Animals around the world have felt the negative effects of climate change, but there’s one slippery creature that could benefit: rattlesnakes.
Rattlesnakes can be found in every state in the continental US, according to Lewis and Clark Trail Heritage Foundation, but they are commonly found in the Southwest. One of the most well-known snakes in the world, rattlesnakes are relatively reserved reptiles that avoid human confrontation, but when threatened they will often curl into a conspicuous position and begin to rattle their distinctive tail before giving a venomous bite.
A new study published earlier this month in the journal Ecology and Evolution suggests that rattlesnakes may spend less time hibernating and more time in the wilderness as the planet warms.
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The reasoning has to do with the fact that rattlesnakes are cold-blooded animals. Hayley Crowell, a doctoral student at the University of Michigan and lead author of the study, and her team studied the Pacific rattlesnake because it lives in desert areas like Southern California and colder climates like Washington state.
Researchers observed that the snakes preferred body temperatures of about 86-89 degrees Fahrenheit, much warmer than those found in the wild. Also, those from warmer climates seemed much larger than those from colder conditions.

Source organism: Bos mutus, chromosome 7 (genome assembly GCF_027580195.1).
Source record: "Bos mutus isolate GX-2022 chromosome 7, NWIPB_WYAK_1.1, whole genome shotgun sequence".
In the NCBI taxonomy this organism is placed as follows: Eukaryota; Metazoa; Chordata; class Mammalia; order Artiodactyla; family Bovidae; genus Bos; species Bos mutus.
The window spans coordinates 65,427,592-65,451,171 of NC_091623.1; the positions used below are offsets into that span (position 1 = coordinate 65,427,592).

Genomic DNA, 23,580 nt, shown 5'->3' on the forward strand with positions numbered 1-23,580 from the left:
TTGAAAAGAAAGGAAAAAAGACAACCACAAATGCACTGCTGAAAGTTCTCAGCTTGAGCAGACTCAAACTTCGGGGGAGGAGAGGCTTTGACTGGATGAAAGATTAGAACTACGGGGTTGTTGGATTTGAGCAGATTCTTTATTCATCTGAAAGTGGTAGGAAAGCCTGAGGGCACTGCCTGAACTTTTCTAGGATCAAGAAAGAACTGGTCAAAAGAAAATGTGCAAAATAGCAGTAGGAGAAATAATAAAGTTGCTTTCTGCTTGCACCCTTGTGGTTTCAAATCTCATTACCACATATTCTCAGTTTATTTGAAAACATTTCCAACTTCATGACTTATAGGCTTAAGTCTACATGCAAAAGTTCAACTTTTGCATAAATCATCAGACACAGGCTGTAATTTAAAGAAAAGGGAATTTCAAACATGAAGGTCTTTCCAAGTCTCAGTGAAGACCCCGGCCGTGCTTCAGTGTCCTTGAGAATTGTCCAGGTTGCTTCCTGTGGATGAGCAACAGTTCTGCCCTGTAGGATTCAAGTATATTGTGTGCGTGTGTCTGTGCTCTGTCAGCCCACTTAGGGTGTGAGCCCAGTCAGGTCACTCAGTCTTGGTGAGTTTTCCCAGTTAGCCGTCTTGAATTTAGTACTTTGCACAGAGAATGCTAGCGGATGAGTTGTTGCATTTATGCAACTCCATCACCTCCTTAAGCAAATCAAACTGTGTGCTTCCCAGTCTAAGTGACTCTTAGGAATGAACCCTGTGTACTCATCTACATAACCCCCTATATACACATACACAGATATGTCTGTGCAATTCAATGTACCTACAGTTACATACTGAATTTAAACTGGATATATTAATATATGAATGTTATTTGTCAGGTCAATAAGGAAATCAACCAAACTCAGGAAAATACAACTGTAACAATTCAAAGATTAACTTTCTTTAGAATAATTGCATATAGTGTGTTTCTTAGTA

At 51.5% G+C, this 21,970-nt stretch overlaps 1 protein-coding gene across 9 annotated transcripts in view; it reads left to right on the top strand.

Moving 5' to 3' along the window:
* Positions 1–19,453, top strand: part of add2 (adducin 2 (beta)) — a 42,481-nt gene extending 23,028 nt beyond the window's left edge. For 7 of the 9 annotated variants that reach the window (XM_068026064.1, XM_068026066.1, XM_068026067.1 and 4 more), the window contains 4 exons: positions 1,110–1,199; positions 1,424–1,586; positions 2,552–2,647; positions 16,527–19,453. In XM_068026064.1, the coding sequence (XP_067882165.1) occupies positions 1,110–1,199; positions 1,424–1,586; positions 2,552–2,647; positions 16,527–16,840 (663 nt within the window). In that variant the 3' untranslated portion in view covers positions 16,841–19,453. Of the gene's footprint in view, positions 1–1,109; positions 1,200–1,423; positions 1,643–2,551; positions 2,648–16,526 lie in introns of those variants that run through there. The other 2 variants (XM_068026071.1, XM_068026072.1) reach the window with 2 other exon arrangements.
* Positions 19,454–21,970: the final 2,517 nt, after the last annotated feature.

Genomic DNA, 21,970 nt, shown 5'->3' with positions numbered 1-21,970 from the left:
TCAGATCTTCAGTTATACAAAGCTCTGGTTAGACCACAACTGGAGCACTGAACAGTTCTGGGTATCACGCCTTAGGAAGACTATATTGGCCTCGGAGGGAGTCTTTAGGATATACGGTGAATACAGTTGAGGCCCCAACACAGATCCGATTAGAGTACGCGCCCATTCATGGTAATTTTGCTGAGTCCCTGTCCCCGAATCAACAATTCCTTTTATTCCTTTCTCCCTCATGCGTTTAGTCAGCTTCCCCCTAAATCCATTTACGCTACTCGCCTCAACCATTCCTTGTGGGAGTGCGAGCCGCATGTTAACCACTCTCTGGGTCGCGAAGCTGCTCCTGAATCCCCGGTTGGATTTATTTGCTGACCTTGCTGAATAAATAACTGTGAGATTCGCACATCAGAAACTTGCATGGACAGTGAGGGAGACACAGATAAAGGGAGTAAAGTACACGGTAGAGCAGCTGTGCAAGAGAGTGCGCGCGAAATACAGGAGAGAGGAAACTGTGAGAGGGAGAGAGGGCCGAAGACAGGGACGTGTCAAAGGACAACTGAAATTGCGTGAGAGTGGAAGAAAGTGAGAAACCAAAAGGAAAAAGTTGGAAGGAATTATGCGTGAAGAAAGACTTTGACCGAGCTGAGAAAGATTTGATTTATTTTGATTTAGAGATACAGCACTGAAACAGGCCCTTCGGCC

“They exist at temperatures cooler than where they would want to be in a perfect world,” Crowell told USA TODAY. “If the climate rises a few degrees, these snakes may, from a physiological standpoint, be happier because it’s closer to their desired body temperature.”
If temperatures continue to rise, Crowell said it could mean hibernation for rattlesnakes ends earlier in the spring, and they could still be active late in the fall on their way to winter.
“Basically just more time to grow and do rattlesnake stuff,” she said.
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Even if rattlesnakes benefit from warmer temperatures, they still have some negative effects from it; it is expected that there will be fewer prey such as squirrels and lizards, and snakes may fall victim to increased wildfires and low water availability.
Still, rattlesnakes have a way of countering eating less, as Crowell’s team also noted that they have lower metabolisms than their counterparts, and could be content with eating just a dozen times a year.
“They just don’t need a lot of food to survive,” she said. “A rattlesnake can fully survive on just one or two large ground squirrels per year if needed.”
Even without much food, humans continue to fall victim to rattlesnakes and other venomous snake bites.
The Centers for Disease Control and Prevention say 7,000 to 8,000 people are bitten by venomous snakes each year, with an average of five deaths in that time span. But being bitten by a rattlesnake can leave a lasting impression, with 10% to 44% of people being bitten by rattlesnakes with final injuries such as loss of the ability to use limbs or having a disability.
Fortunately, Crowell said not to panic; more rattlesnake activity does not mean “a giant boom of millions more rattlesnakes”. Instead, they may be noticed more often and will not drastically increase the annual number of bites.
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